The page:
The city is happy that John Wiley & Sons is moving 900 employees to Hoboken's waterfront. On July 1, Wiley's first day in the Waterfront Corporate Center, an elated Mayor David Roberts greeted employees as they strolled into their new state-of-the-art workplace.
"The economic ramifications of John Wiley moving to Hoboken are going to be incredible," said Roberts as he presented Wiley & Sons' CEO, Will Pesce, an official proclamation welcoming the highly respected global publishing company to the mile-square city. "I want to be the first to welcome John Wiley & Sons to Hoboken," said Roberts.
Pesce gave Roberts, the press and several members of the City Council a tour of the firm's brand new facilities.
Wiley and Sons have a long-term lease for approximately 380,000 square feet. They are occupying floors two through eight in the 13-story building.
"Making the decision to move across the river is a big deal for us," said Pesce. After 195 years in Manhattan, the firm has decided to move across the Hudson River and into New Jersey. Pesce said that the choice to make Hoboken its home was several years in the making. "It took us four years to find the perfect location," said Pesce. "We looked in New York, Jersey City and even in the suburbs, but very few places have what Hoboken has to offer."
He added that Hoboken is a transportation hub that offers an amazing view of the Manhattan skyline and a neighborhood feel.
"We wanted to be part of a community," he said. The firm has already made a sizable donation of books to the Hoboken Public Library. "We're going to have upwards of 1,000 employees working here. There are going to be ample employment opportunities for Hoboken residents," he said.
In addition to the job opportunities, Pesce said that he predicts that many of Wiley's current employees will eventually move to Hoboken. Wiley & Sons publishes scientific, technical and medical journals. The company generated $613 million in revenue last year.
City Councilman Richard Del Boccio said after the tour of the building that he welcomes the firm to the city's shore. "This is a great day for the city of Hoboken," said Del Boccio. "It's a spectacular building and I'm confident that [Wiley & Sons] are going to be a great neighbor."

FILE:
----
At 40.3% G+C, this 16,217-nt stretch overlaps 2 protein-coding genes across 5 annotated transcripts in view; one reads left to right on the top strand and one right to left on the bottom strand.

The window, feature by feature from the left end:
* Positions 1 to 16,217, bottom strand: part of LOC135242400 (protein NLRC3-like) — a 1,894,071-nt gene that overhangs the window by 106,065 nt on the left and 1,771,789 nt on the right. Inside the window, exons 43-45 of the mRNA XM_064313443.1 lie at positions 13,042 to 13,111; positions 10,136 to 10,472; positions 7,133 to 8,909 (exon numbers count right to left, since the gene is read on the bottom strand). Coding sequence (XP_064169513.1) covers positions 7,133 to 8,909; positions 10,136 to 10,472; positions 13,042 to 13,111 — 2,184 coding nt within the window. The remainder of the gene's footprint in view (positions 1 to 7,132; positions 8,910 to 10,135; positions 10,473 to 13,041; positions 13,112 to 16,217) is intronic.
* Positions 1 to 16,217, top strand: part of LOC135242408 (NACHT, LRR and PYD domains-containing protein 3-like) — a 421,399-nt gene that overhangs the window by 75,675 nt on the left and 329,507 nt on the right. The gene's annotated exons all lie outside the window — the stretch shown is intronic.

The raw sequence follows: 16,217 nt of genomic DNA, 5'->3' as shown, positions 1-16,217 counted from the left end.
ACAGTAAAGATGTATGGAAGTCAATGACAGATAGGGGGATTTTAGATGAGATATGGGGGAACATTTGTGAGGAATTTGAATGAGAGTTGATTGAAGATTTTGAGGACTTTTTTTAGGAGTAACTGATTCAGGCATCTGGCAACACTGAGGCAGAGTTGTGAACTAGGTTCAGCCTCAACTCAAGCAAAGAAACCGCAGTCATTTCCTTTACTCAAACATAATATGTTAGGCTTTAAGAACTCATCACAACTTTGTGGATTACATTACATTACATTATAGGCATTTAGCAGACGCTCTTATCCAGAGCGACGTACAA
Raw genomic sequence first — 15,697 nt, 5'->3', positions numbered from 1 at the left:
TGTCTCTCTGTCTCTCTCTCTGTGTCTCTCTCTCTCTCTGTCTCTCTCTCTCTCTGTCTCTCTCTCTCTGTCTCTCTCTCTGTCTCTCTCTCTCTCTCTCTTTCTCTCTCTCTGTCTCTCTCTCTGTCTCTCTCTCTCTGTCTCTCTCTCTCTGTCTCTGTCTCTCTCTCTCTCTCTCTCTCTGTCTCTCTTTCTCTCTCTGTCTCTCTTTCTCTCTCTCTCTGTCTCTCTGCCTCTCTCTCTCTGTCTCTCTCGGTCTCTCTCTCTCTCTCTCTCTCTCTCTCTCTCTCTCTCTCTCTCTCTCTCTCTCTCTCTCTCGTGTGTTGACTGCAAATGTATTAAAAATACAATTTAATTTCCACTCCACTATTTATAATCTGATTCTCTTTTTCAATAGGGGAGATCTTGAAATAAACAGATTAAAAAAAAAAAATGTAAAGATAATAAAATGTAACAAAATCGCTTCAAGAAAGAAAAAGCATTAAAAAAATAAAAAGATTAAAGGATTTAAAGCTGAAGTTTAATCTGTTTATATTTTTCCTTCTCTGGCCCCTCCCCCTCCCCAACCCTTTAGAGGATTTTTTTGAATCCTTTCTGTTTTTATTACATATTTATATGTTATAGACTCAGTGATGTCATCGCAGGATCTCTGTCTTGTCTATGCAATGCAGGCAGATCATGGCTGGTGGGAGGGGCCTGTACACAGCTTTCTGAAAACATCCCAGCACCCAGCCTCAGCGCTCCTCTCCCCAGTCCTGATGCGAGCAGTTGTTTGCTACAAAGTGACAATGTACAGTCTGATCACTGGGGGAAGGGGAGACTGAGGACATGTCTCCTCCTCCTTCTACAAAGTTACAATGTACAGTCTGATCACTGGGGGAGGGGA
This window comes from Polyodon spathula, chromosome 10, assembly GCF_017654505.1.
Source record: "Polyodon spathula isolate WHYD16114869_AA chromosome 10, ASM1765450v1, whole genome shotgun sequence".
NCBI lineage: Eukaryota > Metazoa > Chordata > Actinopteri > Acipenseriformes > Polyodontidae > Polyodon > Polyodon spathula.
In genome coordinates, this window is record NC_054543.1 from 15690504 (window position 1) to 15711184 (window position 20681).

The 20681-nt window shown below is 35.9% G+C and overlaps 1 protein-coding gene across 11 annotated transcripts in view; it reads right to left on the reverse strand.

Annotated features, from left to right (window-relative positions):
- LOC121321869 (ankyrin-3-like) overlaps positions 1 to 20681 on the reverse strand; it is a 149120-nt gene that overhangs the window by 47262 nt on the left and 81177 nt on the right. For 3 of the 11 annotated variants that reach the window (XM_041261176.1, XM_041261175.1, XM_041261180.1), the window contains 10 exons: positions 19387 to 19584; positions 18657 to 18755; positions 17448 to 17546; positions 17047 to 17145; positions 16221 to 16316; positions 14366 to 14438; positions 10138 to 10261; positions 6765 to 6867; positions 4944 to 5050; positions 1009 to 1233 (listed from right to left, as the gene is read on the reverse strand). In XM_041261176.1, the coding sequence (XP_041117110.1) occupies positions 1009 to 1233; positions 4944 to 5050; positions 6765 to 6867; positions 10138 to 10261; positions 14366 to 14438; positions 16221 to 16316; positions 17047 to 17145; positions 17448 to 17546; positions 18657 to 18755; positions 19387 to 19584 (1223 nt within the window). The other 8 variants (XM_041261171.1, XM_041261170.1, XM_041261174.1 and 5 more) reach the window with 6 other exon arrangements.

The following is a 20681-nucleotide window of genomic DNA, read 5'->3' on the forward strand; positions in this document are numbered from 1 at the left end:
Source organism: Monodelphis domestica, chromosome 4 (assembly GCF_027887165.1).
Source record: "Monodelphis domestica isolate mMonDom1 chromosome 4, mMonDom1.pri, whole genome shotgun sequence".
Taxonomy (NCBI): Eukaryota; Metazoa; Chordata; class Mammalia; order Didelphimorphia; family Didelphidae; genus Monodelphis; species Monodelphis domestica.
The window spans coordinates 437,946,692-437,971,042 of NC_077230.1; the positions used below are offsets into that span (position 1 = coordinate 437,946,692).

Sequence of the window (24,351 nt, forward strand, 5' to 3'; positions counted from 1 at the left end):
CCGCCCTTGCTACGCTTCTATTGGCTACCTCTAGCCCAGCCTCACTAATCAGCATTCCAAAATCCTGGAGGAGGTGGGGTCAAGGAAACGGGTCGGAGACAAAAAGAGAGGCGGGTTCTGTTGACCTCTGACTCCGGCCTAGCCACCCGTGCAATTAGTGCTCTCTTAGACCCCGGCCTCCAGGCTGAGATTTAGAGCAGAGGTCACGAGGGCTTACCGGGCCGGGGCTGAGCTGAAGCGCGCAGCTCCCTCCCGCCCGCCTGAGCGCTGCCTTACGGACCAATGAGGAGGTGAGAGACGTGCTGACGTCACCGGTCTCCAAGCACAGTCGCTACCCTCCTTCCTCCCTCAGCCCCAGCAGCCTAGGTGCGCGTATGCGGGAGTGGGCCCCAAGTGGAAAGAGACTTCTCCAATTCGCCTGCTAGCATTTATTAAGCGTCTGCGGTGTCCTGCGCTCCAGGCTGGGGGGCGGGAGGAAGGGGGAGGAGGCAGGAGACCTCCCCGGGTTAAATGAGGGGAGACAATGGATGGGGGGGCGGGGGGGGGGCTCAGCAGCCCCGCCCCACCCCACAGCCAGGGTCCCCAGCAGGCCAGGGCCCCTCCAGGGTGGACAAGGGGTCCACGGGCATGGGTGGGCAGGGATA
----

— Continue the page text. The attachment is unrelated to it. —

When finished, the Waterfront Corporate Center, which is being developed by SJP Properties, a Parsippany-based commercial builder, will include two 550,000 square foot office buildings - a total of 1.1 million square feet of coveted Class A office space.
The corporate center, the commercial office component of the Hoboken South Waterfront Redevelopment project, is a mixed-use development that is the product of a unique public/private partnership between the city, the Port Authority and SJP Properties.
After the tour, Roberts said that the opening of the Waterfront Corporate Center is both practically and symbolically important.
"Today, the Hoboken waterfront is entering a new era," said the mayor. "It began as a passive waterfront. Then it grew into an industrial waterfront full of longshoremen and now it evolved to a commercial waterfront that produces jobs and spurs our economy. This is the first salvo of the new era."
He added that the new buildings are going to bring millions in new taxes and the new employees that will provide a boost to local businesses.
"[Wiley & Sons] is going to bring a lot of professional employees that are going to spend money in our restaurants and shop in our stores," he said. "It's going to go a long way to revitalizing our main street."
Joining Wiley in the first phase of the Waterfront Corporate Center are Japanese bank Sumitomo Trust & Banking, CPR (USA)/ Liberty View Capital Management, and Fuji Securities, each taking one floor.